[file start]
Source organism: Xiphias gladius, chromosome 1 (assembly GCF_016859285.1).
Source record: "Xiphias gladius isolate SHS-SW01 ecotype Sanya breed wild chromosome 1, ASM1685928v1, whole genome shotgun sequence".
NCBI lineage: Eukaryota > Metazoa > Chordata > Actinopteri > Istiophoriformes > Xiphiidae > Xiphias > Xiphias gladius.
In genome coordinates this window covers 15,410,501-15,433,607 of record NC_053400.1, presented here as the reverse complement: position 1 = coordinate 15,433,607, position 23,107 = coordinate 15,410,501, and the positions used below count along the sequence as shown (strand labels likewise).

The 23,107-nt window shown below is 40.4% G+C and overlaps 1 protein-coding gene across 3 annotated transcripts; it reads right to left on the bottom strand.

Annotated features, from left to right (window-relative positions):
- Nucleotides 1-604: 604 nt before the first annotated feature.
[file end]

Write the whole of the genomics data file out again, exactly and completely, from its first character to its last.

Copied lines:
Source organism: Xiphias gladius, chromosome 1 (assembly GCF_016859285.1).
Source record: "Xiphias gladius isolate SHS-SW01 ecotype Sanya breed wild chromosome 1, ASM1685928v1, whole genome shotgun sequence".
NCBI lineage: Eukaryota > Metazoa > Chordata > Actinopteri > Istiophoriformes > Xiphiidae > Xiphias > Xiphias gladius.
In genome coordinates this window covers 15,410,501-15,433,607 of record NC_053400.1, presented here as the reverse complement: position 1 = coordinate 15,433,607, position 23,107 = coordinate 15,410,501, and the positions used below count along the sequence as shown (strand labels likewise).

The 23,107-nt window shown below is 40.4% G+C and overlaps 1 protein-coding gene across 3 annotated transcripts; it reads right to left on the bottom strand.

Annotated features, from left to right (window-relative positions):
- Nucleotides 1-604: 604 nt before the first annotated feature.